Catholic educational institutions in the Philippines have been urged to make a careful study and plan for the transition into face-to-face classes as the country started this week a two-month trial run in public schools.
“We call on the heads of Catholic schools to begin planning this transition as soon as possible,” said Father Nolan Que a regional trustee of the Catholic Educational Association of the Philippines (CEAP).
“Please begin the process of securing the consent of parents who wish to avail of this when the limited face-to-face sessions are available in your areas,” said the priest in a statement on Radio Veritas 846.
He said that to allay the fears of parents and other stakeholders, CEAP is asking the help of local government units in monitoring the implementation of health protocols around the schools with limited face-to-face sessions.
The priest made the call as about a hundred public schools out of more than 61,000 selected for the two-month trial for face-to-face classes opened on Monday, November 15.
Many of the schools are located in remote, mountainous or island communities considered to be low risk for virus transmission.
“I cannot guarantee that this will be 100 percent successful, but in our assessment, we have high hopes that this pilot will be a success,” said Education Secretary Leonor Briones last week.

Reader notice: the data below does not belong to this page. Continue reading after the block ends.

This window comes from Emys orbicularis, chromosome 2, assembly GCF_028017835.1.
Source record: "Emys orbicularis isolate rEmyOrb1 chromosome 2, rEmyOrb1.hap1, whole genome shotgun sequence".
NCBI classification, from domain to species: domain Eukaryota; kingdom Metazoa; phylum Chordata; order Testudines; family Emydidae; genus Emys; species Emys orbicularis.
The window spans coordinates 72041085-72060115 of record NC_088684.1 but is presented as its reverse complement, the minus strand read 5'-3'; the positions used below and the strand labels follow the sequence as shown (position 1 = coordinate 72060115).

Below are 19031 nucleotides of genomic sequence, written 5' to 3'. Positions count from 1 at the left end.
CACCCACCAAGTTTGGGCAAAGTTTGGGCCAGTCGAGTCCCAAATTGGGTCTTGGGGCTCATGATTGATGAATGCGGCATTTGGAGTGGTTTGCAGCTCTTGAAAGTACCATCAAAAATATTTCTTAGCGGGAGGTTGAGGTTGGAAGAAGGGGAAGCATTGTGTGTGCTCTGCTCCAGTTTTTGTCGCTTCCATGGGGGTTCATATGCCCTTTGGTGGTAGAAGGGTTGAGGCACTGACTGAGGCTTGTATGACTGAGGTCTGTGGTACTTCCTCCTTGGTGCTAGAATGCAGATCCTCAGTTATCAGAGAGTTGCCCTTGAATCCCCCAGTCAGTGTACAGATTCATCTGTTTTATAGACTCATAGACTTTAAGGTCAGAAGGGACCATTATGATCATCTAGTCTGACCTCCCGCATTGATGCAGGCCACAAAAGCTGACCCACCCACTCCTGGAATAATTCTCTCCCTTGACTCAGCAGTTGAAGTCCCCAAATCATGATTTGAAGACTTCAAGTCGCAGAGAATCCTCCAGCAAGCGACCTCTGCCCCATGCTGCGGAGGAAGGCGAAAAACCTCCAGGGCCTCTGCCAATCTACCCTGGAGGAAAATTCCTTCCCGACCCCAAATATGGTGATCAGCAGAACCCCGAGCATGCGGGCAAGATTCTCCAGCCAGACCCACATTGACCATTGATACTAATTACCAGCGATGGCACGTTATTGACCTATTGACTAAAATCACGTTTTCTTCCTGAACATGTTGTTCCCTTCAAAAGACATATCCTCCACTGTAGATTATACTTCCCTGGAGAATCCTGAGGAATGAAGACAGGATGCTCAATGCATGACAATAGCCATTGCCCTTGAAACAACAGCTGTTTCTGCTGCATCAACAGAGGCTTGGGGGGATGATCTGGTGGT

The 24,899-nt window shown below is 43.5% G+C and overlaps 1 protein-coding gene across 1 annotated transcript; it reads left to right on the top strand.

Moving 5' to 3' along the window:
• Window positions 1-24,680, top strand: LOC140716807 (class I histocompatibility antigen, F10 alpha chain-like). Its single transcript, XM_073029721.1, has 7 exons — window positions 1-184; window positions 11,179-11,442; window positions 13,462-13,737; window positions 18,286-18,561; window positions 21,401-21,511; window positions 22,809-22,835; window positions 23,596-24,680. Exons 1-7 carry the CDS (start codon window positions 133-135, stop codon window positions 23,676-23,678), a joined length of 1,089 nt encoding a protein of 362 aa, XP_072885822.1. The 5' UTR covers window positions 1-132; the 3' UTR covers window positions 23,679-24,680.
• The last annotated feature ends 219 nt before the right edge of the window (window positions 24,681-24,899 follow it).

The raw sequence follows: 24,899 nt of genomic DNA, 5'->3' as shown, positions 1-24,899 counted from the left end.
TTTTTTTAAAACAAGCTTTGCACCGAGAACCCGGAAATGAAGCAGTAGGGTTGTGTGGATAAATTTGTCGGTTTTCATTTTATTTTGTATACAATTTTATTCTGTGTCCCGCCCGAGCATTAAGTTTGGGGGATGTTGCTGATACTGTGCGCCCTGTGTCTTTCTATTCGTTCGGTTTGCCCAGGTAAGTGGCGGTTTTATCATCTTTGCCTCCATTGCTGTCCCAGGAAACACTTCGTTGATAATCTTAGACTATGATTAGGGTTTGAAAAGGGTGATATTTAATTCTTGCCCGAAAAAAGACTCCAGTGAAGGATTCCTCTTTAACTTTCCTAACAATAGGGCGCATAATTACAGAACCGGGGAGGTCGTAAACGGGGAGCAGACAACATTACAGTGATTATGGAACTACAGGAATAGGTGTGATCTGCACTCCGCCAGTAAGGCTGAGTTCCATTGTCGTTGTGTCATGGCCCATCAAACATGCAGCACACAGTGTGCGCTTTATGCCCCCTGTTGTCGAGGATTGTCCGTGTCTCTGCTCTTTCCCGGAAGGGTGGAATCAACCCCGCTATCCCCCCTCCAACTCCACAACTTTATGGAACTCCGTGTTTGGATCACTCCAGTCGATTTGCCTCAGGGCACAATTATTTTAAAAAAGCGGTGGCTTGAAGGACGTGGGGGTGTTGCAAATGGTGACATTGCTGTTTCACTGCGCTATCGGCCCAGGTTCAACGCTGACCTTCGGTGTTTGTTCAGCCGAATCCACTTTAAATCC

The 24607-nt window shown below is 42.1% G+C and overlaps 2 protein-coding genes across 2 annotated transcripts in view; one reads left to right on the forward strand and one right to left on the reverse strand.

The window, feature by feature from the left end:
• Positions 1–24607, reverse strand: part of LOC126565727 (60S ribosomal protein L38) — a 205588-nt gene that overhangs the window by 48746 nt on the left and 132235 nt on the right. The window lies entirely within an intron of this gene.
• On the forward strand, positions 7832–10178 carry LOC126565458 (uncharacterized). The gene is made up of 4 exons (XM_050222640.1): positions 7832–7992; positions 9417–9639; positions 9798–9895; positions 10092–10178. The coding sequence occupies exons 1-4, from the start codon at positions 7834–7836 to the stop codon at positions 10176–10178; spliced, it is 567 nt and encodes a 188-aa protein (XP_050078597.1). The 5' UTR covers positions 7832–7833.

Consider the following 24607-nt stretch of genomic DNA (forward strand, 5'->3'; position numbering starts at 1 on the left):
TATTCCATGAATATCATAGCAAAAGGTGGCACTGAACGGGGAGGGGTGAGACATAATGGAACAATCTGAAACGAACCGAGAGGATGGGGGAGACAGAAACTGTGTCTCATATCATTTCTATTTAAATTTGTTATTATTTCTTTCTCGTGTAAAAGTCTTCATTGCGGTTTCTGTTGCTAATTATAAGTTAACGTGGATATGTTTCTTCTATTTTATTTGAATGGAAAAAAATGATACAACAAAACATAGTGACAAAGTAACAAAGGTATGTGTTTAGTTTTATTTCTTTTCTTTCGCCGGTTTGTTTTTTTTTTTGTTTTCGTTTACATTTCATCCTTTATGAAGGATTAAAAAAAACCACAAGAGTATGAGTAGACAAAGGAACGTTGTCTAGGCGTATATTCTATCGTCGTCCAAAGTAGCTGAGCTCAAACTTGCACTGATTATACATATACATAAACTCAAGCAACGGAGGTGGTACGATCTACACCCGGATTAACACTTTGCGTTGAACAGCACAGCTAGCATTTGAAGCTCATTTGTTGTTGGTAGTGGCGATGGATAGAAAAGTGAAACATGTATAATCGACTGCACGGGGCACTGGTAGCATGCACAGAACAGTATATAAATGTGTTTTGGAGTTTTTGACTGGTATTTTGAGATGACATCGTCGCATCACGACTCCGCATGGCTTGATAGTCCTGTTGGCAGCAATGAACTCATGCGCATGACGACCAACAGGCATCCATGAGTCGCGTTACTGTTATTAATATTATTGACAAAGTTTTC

Students in kindergarten, grades one to three, and senior high school are eligible to take part in the trial.
Class sizes are capped and time in the classroom limited, with strict rules on mask wearing, hand washing and social distancing.
A “blended learning” program, which involves online classes, printed materials and lessons broadcast on television and social media, will continue.
There have been growing calls from the UN’s children fund and many teachers for a return to in-person learning amid concerns the prolonged closure was exacerbating an education crisis in the country.
“Distance learning must be understood as complementary to, and not a replacement for, face-to-face learning,” said Father Que, citing a statement from the UN’s children fund.
“This is especially true for learners who have no access to the internet or technology and whose parents and caregivers are unable to provide active home-based support,” said the priest.
Father Que also called on teachers “to ensure that provisions for the blended learning approach are in place to accommodate families who prefer online distance learning.”
“We continue to pray for the guidance of the Holy Spirit and the Blessed Virgin Mary, Seat of Wisdom, that we will overcome this transition, this daunting challenge, to withstand the pandemic,” said the priest.
Schools in the national capital region have also been pushing to resume face-to-face lessons, but so far they have not received the green light.
Nearly 30 percent of the country’s 110 million people are fully vaccinated against COVID-19, although the rate is almost 70 percent in the capital Manila.
Authorities began rolling out jabs for children as young as 12 this month.
The Philippines has recorded more than 2.8 million infections since the start of the pandemic, but the daily case rate has fallen dramatically in recent weeks.
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